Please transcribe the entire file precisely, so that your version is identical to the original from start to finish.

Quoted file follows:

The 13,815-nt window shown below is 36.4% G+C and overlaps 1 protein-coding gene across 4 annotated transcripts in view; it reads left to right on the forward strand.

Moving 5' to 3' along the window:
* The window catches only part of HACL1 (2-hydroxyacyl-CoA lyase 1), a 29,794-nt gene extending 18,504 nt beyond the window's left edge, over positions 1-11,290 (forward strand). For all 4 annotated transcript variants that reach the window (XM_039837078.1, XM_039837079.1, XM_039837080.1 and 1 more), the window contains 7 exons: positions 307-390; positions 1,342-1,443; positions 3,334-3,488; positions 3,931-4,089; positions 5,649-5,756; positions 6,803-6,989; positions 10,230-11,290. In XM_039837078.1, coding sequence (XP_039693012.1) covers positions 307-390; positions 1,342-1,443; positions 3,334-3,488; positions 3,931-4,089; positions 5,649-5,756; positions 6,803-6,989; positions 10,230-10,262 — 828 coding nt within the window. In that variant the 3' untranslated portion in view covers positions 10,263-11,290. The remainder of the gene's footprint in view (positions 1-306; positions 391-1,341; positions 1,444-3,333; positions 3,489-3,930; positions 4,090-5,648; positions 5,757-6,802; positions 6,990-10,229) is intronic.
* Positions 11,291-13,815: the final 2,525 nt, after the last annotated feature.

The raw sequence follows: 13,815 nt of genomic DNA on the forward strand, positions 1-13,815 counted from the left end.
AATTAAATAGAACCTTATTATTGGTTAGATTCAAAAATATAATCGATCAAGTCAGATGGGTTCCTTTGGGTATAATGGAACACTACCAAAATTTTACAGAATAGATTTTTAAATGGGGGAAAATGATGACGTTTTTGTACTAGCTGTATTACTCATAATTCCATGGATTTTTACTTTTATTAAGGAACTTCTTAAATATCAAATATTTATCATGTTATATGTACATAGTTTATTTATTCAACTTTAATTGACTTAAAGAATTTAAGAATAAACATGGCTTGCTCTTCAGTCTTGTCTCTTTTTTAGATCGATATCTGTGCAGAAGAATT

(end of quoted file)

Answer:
The 13,815-nt window shown below is 36.4% G+C and overlaps 1 protein-coding gene across 4 annotated transcripts in view; it reads left to right on the forward strand.

Moving 5' to 3' along the window:
* The window catches only part of HACL1 (2-hydroxyacyl-CoA lyase 1), a 29,794-nt gene extending 18,504 nt beyond the window's left edge, over positions 1-11,290 (forward strand). For all 4 annotated transcript variants that reach the window (XM_039837078.1, XM_039837079.1, XM_039837080.1 and 1 more), the window contains 7 exons: positions 307-390; positions 1,342-1,443; positions 3,334-3,488; positions 3,931-4,089; positions 5,649-5,756; positions 6,803-6,989; positions 10,230-11,290. In XM_039837078.1, coding sequence (XP_039693012.1) covers positions 307-390; positions 1,342-1,443; positions 3,334-3,488; positions 3,931-4,089; positions 5,649-5,756; positions 6,803-6,989; positions 10,230-10,262 — 828 coding nt within the window. In that variant the 3' untranslated portion in view covers positions 10,263-11,290. The remainder of the gene's footprint in view (positions 1-306; positions 391-1,341; positions 1,444-3,333; positions 3,489-3,930; positions 4,090-5,648; positions 5,757-6,802; positions 6,990-10,229) is intronic.
* Positions 11,291-13,815: the final 2,525 nt, after the last annotated feature.

The raw sequence follows: 13,815 nt of genomic DNA on the forward strand, positions 1-13,815 counted from the left end.
AATTAAATAGAACCTTATTATTGGTTAGATTCAAAAATATAATCGATCAAGTCAGATGGGTTCCTTTGGGTATAATGGAACACTACCAAAATTTTACAGAATAGATTTTTAAATGGGGGAAAATGATGACGTTTTTGTACTAGCTGTATTACTCATAATTCCATGGATTTTTACTTTTATTAAGGAACTTCTTAAATATCAAATATTTATCATGTTATATGTACATAGTTTATTTATTCAACTTTAATTGACTTAAAGAATTTAAGAATAAACATGGCTTGCTCTTCAGTCTTGTCTCTTTTTTAGATCGATATCTGTGCAGAAGAATT